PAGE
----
I got my Behmor about 4 years ago and it's still going strong. There's nothing quite like truly fresh roasted coffee. Green beans can often be had for $3.50 - 5 a pound from many sources. I'm not sure what the ROI is vs store bought truly fresh roasted coffee, but I don't care. It's just not a lot of dough to invest to then have truly amazing coffee at home.

                          Recently I've started experimenting with my roast profiles and am really liking the results. P4 is a slower profile that steps the temps up over time. My 12oz batches take 18.5 - 20 min instead of about 14.5. And they are even richer and more complex - all with the same beans.

                          The smoke suppression system really is quite excellent. You home will smell like coffee but it won't smoke up.

                          1. re: PepinRocks

                            Just a note. Roasting coffee does not smell like roasted coffee

              2. I make my own lattes at home and have a good espresso machine and my own grinder. Ultimately though, I think the coffee is definitely the most important element to making a great cup of coffee - not that the other elements aren't important but the bean is #1. I prefer an extremely dark, smoky espresso. On the occasion that my husband buys the beans, he always ends up bringing home a milder roast which isn't nearly as enjoyable to me.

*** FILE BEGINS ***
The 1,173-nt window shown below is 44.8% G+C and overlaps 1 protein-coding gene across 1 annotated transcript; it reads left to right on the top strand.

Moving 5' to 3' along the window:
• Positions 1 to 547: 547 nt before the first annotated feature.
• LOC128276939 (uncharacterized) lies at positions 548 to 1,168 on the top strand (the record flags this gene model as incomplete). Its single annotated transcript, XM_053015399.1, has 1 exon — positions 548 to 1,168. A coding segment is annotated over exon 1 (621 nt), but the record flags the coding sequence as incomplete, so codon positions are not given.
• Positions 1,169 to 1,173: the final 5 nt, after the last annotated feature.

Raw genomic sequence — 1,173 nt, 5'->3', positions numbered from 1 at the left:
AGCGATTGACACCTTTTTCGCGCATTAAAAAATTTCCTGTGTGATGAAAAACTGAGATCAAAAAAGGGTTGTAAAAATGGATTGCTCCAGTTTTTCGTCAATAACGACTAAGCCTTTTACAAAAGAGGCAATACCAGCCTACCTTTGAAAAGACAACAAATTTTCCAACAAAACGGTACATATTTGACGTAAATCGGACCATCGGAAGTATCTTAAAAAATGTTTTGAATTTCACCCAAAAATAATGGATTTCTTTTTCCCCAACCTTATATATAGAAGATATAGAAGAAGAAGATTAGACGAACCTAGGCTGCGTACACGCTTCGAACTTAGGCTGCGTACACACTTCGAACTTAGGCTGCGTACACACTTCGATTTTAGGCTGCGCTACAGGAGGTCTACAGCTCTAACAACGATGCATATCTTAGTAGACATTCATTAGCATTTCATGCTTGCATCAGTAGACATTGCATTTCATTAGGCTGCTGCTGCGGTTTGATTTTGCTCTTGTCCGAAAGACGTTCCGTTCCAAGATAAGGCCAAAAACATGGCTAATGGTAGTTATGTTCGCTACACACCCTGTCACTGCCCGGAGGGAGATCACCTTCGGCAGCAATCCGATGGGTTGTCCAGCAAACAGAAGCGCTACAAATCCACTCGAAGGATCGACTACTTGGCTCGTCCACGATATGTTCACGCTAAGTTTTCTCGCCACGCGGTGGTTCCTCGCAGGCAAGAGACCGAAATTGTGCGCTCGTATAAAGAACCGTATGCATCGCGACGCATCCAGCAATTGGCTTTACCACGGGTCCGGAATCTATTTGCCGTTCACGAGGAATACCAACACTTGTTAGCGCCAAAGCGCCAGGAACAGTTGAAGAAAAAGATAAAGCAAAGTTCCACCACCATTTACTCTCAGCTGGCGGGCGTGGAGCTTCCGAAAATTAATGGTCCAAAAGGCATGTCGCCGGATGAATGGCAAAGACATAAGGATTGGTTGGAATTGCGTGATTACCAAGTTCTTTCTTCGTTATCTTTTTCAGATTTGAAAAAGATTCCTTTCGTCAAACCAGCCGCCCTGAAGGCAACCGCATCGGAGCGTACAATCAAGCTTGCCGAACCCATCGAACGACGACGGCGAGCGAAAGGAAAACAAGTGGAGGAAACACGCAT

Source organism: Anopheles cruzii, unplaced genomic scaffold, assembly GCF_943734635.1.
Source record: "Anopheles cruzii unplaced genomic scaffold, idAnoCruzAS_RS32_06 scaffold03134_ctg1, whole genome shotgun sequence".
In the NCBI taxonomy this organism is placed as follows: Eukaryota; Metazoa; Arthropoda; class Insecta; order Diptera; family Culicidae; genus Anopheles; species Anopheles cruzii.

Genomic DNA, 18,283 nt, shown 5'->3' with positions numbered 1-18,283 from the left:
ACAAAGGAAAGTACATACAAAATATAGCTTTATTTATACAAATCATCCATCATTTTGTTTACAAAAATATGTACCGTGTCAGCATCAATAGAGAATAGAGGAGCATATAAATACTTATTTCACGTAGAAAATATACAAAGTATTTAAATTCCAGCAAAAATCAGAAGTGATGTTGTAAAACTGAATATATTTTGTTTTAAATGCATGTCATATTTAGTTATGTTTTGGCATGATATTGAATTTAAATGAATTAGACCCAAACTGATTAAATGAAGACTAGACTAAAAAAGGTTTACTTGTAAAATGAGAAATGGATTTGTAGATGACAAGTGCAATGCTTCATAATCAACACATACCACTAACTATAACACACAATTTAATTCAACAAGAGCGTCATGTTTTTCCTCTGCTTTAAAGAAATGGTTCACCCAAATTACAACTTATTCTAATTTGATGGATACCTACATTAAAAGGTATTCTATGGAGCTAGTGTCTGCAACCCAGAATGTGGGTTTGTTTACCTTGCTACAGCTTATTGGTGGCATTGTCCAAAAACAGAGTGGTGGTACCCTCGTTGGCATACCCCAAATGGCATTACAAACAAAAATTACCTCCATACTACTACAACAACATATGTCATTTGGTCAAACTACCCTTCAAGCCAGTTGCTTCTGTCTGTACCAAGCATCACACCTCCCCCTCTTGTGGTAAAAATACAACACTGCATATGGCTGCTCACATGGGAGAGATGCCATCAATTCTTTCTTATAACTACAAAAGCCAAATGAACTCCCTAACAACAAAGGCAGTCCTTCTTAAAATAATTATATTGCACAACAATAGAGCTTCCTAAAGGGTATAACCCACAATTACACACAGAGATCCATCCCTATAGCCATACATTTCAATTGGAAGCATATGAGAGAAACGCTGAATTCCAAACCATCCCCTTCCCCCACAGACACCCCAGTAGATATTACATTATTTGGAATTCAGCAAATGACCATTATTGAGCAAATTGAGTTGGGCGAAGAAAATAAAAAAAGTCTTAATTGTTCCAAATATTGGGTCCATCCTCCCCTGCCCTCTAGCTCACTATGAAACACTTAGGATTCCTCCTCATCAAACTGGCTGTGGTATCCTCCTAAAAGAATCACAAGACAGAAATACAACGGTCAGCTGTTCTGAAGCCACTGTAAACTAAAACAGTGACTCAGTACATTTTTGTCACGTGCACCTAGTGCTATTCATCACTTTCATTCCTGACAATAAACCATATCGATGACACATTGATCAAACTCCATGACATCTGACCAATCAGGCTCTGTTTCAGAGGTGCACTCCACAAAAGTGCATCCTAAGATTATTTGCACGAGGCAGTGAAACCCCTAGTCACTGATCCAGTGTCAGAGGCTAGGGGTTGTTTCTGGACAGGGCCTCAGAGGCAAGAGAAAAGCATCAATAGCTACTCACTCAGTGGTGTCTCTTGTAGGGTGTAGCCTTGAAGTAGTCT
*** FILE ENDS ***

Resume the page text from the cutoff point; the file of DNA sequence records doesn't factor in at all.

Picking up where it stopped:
You can make fabulous coffee with a french press and good (home ground) beans for well under $100.

                1. I think both are important. Do you make coffee for only yourself? If so, I have a strong preference for the drip style - one cup at a time method. I have a Beehouse, for which I think I paid $16, but other types work just as well. It makes a great cup of coffee in exactly the quantity you want.


                  So I'd use the $100 to buy a single cup coffee maker and spend the remainder on high quality beans.